So I have everyone doing this thing. Let me see if I can explain it. It started out with me making fun of these cheerful people who will, like, look at an object (let’s say a red sofa, or a festive pot of flowers) and put their hands on their hips and say, “Isn’t that FUN?!”

So I started putting MY hands on my hips when I see something festive and saying, “Isn’t that FUN?!” in order to make fun of these shiny, happy types. But then, slowly, over the due course of time, I actually BECAME one of these people that do this thing. Then my roommate Scotty started doing it, probably to make fun of me. Then my friend Brant started doing it. Then Eric. You see where this is going. And now it has become this extremely irritating phenomenon that we have now just annoy each other with. It’s actually kind of tragic, really.

Which leads me to my next point. Pistachios are FUN. There’s no denying it. Pistachios are not only delicious, they’re packed with healthy fats, protein, fiber and minerals. And just as importantly, they’re FUN – like little presents. They make you want to put your hands on your hips and say “Awww!”

Having an idea for a recipe, or just a combination of foods and flavors, can be a labor of love. Most of the time it will take several tries to get a recipe just right. So I’m always kind of thrilled when it comes out right the first time. This dish – Seared Scallops with Melted Leeks and Pistachio Vinaigrette – is just such an anomaly. It came out just right and it was simple and delicious – the first time. Now that’s what I call fun.

Seared Scallops with Melted Leeks and Pistachio Vinaigrette

Serves 4


12 sea scallops

2 large leeks, trimmed, thinly sliced and rinsed well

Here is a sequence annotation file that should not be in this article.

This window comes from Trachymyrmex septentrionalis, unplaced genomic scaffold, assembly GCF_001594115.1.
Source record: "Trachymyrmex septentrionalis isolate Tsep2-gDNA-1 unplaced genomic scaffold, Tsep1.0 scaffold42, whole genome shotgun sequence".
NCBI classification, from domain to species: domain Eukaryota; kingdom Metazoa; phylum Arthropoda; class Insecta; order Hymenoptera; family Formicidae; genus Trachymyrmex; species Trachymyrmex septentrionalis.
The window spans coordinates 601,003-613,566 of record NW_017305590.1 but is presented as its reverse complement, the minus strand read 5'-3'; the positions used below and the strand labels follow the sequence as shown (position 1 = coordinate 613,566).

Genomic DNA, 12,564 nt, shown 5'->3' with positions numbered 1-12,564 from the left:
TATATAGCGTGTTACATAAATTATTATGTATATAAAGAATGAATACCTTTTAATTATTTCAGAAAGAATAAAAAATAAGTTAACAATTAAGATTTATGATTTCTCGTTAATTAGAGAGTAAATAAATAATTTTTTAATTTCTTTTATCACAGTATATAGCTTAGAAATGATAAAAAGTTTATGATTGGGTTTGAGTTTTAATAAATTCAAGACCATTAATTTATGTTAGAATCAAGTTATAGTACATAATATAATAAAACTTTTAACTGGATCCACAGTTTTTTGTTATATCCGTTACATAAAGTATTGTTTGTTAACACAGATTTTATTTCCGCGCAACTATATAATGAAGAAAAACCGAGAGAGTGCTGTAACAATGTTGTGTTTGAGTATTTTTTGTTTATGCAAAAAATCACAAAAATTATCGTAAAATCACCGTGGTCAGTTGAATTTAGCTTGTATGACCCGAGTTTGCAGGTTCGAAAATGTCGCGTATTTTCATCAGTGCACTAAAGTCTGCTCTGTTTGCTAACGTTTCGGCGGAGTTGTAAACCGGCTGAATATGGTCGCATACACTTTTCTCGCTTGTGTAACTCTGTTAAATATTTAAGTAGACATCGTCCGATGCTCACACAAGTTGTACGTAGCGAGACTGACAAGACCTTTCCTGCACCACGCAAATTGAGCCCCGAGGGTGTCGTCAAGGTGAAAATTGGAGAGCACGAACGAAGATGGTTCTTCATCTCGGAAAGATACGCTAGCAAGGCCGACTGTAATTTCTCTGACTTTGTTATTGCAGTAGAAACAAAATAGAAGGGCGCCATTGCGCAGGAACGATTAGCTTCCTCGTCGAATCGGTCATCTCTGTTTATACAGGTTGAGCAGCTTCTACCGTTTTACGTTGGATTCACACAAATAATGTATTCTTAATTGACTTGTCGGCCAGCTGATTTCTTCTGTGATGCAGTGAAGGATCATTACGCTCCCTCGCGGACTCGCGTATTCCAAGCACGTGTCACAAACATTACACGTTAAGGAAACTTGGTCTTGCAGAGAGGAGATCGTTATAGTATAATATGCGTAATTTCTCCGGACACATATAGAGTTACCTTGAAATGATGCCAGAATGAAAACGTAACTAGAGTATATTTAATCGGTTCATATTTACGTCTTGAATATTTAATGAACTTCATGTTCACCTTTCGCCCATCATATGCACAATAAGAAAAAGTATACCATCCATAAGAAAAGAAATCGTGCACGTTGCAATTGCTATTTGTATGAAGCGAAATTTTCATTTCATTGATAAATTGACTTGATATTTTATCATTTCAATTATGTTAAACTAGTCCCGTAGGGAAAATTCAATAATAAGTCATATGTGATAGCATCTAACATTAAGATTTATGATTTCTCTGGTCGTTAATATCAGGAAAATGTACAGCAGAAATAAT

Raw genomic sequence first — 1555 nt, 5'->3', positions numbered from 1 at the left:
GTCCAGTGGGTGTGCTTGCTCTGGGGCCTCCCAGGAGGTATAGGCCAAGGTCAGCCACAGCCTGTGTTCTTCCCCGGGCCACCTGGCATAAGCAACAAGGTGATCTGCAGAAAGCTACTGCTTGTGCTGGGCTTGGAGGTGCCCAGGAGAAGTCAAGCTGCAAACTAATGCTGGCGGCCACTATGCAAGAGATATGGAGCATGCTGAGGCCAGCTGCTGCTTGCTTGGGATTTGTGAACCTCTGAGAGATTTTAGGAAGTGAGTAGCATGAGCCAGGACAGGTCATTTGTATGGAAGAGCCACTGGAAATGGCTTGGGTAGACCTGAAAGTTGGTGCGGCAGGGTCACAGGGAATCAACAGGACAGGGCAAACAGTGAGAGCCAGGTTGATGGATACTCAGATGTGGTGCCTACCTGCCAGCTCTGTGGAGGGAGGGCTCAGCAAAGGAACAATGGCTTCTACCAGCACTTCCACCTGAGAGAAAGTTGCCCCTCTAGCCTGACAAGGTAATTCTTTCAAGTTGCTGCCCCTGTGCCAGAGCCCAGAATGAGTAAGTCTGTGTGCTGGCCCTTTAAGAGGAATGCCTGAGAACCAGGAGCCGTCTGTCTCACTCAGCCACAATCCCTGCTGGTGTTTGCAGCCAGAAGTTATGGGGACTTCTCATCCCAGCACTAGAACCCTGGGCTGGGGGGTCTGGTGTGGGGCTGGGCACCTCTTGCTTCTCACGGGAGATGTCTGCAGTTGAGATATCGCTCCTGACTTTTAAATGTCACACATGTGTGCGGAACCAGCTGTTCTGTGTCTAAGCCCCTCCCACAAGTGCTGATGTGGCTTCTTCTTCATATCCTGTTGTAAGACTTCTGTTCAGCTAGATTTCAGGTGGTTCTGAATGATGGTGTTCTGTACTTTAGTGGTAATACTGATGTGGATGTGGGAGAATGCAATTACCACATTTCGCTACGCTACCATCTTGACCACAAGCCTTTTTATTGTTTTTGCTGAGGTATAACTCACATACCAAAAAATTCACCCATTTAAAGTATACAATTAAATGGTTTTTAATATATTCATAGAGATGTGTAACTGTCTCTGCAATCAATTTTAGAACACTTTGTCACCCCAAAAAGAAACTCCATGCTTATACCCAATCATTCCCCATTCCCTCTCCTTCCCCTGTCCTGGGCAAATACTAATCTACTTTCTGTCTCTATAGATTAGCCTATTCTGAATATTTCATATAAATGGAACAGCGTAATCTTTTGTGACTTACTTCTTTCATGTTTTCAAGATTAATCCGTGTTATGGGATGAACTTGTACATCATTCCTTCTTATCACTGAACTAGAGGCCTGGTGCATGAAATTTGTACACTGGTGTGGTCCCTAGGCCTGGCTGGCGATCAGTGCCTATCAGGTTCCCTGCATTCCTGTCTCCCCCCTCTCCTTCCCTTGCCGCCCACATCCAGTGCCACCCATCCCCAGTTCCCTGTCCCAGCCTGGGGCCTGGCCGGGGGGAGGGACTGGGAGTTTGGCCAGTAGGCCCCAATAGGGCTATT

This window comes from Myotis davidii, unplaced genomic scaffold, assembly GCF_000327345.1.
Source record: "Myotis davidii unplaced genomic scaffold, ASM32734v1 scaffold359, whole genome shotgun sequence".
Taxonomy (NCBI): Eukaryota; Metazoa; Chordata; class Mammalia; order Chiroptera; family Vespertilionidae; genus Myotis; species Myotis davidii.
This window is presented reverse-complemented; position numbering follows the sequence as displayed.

2 cups mâche or baby arugula, rinsed and dried

1 large lemon

1 tablespoon butter

3 tablespoons olive oil

2 tablespoons pistachios, shelled

1/2 teaspoon Dijon mustard

1/2 teaspoon honey

Sea salt and pepper


1. Melt the butter in a small skillet over medium heat. Heap in the leeks. They should be crowded. The leeks will cook down as they melt; this will take about 6 – 8 minutes. You want to catch them when they just begin to get mushy, but when they still have a nice texture.

2. While leeks are cooking, prepare the scallops, and make the vinaigrette. Remove muscle from the scallops if present, and season with salt and pepper. For the vinaigrette, chop the pistachios coarsely (I like to leave a few whole). Reserve just a bit of the chopped pistachios for garnish and add the rest to a bowl. Add the honey, mustard, the juice of 1/2 of the lemon (reserve the other half for later), salt and pepper, and whisk together. Drizzle in 2 Tablespoons olive oil. Taste and adjust seasonings.

3. When leeks are done, remove them from the pan and set aside. Wipe out the pan and heat the remaining olive oil over medium heat. Sear the scallops until they are cooked through and just barely firm, about 3 – 4 minutes per side. They should have some nice color. Just before they are done, squeeze the reserved lemon half over them and swirl the pan around to cover the scallops with the lemon and pan juices.

4. For a delightful presentation, I like to spoon the leeks into small mounds and put the scallops on top, then add the greens in the middle of the plate. Drizzle the vinaigrette over the whole dish and sprinkle the reserved pistachios over to garnish.

To be sure, the idea for a pistachio vinaigrette is not mine originally. I’m not sure where I heard of it first, but it sure is tasty. This vinaigrette recipe also works well with hazelnuts. A vinaigrette with a little crunch and a citrus tang is a nice foil for many types of seafood, and you just need a little drizzle to add flavor, and (yes, I’m going to say it again) fun – to your dish and to your table.

Anyway, this is a fun dish to impress your guests with, and it requires minimal skill and prep time. In fact, the leeks and the vinaigrette can be done in advance – just don’t add the nuts to the dressing until just before serving, since they will get soggy. Just reheat the leeks gently before serving. A nice dish for entertaining.

Have fun!